US Championships Gymnastics

USA Gymnastics president and CEO Li Li Leung poses for photographers during after making opening remarks at the U.S. Gymnastics Championships Thursday, Aug. 8, 2019, in Kansas City, Mo. (AP Photo/Charlie Riedel)

KANSAS CITY, Mo. (AP) — Li Li Leung wants Simone Biles to speak up whenever, however and wherever the Olympic gymnastics champion sees fit.

It’s a freedom that Leung, USA Gymnastics president and chief executive officer, stressed isn’t reserved for the sport’s biggest star. If the embattled organization truly is going to make a cultural shift in the wake of the Larry Nassar scandal, Leung believes giving agency to all involved — from athletes to coaches to parents to club owners — isn’t just encouraged but required.

“Historically, our organization has silenced our gymnasts and I am 100% supportive of giving our athletes a voice,” Leung said Thursday in her first extended public remarks since taking over in March. “Our athletes should be able to say what they feel and be comfortable doing so. I understand that we have let down many athletes, we have let down Simone, and she needs time to heal from that. If voicing her concerns and her feelings is one way to do that, I am completely supportive of that.”

Biles took USA Gymnastics, the United States Olympic and Paralympic Committee and the FBI to task on Wednesday, angry over the findings in a congressional report that revealed a series of mistakes that allowed Nassar — a former team doctor for USA Gymnastics and Michigan State University — to abuse athletes even after victims began to come forward.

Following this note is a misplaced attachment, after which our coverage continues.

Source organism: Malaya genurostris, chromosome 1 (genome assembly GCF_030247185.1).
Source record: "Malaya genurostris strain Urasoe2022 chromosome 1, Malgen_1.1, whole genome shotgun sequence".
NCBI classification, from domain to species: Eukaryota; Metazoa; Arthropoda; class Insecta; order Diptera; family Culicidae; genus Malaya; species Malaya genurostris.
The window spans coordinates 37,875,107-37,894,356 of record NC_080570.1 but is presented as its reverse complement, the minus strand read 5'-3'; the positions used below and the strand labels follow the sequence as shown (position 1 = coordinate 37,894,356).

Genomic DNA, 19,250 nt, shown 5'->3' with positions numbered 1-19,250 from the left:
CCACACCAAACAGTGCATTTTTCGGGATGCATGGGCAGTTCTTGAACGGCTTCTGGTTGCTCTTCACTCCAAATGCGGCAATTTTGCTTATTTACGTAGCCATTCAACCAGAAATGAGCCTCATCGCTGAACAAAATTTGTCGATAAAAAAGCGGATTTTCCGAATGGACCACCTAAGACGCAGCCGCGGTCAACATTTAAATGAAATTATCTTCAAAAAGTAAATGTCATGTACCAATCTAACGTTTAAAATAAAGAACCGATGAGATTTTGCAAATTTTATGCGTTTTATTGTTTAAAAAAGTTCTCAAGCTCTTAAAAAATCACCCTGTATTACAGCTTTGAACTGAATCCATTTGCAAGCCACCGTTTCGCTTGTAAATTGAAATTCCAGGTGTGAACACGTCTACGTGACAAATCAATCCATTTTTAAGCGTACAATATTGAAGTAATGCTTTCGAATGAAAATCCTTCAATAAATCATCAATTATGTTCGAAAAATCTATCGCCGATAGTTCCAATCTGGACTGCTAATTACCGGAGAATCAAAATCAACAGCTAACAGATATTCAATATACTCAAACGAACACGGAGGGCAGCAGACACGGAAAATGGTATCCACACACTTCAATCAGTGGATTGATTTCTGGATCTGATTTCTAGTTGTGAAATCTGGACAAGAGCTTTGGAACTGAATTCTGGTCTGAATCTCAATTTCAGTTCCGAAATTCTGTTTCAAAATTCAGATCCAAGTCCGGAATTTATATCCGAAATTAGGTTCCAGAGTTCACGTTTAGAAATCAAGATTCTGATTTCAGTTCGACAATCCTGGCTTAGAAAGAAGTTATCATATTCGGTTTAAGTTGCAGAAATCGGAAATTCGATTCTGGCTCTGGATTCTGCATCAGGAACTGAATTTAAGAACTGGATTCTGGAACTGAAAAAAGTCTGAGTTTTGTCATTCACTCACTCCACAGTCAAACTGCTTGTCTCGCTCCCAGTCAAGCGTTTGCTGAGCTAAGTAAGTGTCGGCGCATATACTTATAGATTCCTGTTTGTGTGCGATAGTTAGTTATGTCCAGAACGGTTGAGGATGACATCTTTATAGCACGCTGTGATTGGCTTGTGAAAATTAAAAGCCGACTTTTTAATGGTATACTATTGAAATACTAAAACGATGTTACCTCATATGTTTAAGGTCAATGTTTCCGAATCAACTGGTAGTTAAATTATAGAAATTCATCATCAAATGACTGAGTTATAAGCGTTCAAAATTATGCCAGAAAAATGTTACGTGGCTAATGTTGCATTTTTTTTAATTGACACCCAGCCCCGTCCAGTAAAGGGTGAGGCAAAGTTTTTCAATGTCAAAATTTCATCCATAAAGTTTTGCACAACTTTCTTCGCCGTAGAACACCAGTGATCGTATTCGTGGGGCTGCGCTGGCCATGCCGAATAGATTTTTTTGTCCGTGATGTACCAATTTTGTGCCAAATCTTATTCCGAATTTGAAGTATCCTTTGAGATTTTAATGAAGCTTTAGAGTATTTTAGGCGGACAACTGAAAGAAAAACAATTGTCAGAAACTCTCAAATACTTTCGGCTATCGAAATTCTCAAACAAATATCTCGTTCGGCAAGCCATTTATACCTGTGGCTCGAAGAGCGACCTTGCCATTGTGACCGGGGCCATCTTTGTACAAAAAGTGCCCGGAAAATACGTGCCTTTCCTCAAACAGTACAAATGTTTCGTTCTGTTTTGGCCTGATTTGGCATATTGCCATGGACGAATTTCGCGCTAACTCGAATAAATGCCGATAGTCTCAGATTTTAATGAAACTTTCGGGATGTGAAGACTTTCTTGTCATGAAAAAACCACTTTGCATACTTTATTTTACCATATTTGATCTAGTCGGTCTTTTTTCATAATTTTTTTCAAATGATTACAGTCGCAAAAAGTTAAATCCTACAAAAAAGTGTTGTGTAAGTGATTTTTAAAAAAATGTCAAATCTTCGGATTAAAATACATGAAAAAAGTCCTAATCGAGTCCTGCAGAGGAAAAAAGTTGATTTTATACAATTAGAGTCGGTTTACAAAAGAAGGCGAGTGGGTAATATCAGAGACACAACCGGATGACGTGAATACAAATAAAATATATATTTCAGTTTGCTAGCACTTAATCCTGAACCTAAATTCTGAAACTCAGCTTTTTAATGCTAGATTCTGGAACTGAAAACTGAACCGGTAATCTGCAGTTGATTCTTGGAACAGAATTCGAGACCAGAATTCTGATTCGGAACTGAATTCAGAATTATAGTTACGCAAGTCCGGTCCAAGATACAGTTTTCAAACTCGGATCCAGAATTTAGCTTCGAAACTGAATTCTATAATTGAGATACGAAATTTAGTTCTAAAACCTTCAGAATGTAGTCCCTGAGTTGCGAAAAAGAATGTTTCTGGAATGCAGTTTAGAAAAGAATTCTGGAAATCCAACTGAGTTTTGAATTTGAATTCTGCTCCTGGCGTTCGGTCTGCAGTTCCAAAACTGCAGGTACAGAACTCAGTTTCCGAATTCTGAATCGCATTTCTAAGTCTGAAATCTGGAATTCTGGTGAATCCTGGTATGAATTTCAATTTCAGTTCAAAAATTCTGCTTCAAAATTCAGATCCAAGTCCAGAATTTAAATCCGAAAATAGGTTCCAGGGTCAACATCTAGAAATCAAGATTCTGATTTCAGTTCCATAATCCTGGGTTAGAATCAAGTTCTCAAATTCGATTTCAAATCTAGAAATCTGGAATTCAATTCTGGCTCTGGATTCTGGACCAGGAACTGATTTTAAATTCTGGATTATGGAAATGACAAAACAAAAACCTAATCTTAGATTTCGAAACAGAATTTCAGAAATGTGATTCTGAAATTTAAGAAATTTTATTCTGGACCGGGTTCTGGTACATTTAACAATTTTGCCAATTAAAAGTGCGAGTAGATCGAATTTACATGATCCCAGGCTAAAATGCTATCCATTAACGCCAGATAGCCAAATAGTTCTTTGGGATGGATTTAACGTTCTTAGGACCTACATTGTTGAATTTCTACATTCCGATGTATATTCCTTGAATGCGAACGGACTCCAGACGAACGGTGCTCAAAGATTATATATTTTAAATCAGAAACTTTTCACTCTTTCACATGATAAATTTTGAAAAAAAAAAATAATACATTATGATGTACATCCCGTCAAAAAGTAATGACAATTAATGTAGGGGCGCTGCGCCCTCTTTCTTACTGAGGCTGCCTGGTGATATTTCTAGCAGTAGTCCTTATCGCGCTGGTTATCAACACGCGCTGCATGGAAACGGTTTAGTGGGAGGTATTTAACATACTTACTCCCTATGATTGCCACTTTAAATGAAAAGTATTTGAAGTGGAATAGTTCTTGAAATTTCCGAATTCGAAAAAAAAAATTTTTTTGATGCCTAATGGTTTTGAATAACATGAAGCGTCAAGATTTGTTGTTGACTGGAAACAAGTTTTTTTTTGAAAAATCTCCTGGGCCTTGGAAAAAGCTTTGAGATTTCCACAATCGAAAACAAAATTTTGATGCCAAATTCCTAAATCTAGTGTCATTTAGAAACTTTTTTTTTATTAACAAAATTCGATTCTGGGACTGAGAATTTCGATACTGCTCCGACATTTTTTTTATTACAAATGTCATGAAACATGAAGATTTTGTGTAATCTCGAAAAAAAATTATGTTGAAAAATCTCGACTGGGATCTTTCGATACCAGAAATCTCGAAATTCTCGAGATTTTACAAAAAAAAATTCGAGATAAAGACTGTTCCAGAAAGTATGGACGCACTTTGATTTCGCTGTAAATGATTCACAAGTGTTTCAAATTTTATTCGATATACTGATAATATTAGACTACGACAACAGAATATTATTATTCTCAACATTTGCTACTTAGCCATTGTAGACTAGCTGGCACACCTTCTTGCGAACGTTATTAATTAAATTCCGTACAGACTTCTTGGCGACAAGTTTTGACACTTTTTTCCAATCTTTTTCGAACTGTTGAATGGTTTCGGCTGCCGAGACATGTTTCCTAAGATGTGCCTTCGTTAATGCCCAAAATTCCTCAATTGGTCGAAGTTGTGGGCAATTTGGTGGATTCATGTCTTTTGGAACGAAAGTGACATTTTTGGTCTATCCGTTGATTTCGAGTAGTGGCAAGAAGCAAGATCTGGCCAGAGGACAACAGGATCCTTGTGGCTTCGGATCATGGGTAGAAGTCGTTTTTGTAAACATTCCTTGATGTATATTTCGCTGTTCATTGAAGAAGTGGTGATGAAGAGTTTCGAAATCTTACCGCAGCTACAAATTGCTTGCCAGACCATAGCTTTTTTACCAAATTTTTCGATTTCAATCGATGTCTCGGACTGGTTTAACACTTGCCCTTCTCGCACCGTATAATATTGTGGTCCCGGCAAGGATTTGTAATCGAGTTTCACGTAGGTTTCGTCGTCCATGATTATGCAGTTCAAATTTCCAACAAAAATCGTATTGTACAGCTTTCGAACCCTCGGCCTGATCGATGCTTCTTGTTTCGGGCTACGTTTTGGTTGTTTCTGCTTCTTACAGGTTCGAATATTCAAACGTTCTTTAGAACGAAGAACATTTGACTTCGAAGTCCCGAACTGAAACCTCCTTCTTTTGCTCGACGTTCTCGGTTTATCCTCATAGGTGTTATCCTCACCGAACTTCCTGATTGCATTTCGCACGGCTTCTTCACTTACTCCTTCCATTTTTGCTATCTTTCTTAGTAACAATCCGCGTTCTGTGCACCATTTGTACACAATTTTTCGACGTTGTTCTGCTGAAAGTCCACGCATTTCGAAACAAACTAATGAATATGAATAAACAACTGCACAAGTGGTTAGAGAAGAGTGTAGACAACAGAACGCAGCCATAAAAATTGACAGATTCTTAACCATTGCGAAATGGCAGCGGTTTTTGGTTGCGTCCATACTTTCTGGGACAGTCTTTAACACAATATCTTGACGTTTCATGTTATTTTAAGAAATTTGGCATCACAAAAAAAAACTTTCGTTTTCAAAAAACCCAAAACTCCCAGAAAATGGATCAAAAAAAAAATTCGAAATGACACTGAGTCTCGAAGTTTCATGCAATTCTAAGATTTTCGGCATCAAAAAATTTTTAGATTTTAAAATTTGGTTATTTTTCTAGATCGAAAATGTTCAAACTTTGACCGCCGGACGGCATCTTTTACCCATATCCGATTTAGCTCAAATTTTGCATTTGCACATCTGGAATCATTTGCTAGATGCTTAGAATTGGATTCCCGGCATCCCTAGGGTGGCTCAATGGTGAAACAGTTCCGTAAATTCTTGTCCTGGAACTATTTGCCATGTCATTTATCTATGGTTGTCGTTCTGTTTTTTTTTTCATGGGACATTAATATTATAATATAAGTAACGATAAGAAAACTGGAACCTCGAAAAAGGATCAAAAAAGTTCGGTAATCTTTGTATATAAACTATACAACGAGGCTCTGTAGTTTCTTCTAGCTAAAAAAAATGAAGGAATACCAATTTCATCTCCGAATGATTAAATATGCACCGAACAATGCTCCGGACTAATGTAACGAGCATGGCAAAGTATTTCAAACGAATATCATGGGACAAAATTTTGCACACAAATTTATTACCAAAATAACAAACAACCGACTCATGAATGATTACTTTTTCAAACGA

“You literally had one job and you couldn’t protect us,” said Biles, who is among the hundreds of women abused by Nassar under the guise of medical treatment.

Leung understands Biles’ anger and her importance as a leading advocate for change. Leung said the two hugged and chatted briefly about setting up a time to talk in depth after the national championships wrap up.

In a way, Leung’s relationship with Biles mirrors the challenges she faces as the organization’s fourth president and CEO since March 2017. Leung played no role in creating the environment that let Nassar’s behavior to run unchecked for so long, a path that led to Nassar spending the rest of his life in prison and pushed one of the U.S. Olympic movement’s marquee programs to the brink of dissolution.

Yet Leung, a former collegiate gymnast, came forward anyway in an attempt to steer USA Gymnastics forward. The organization filed for bankruptcy last November to consolidate the dozens of civil lawsuits filed against it by Nassar victims, a move that also stayed the USOPC’s attempt to strip USA Gymnastics of its role as the sport’s national governing body.

The lawsuits are now in mediation in federal court in Indiana, something Leung hopes can be resolved in a “relatively efficient and short amount of time.” Leung said the organization remains in contact with the USOPC about the steps it is taking to re-create itself.

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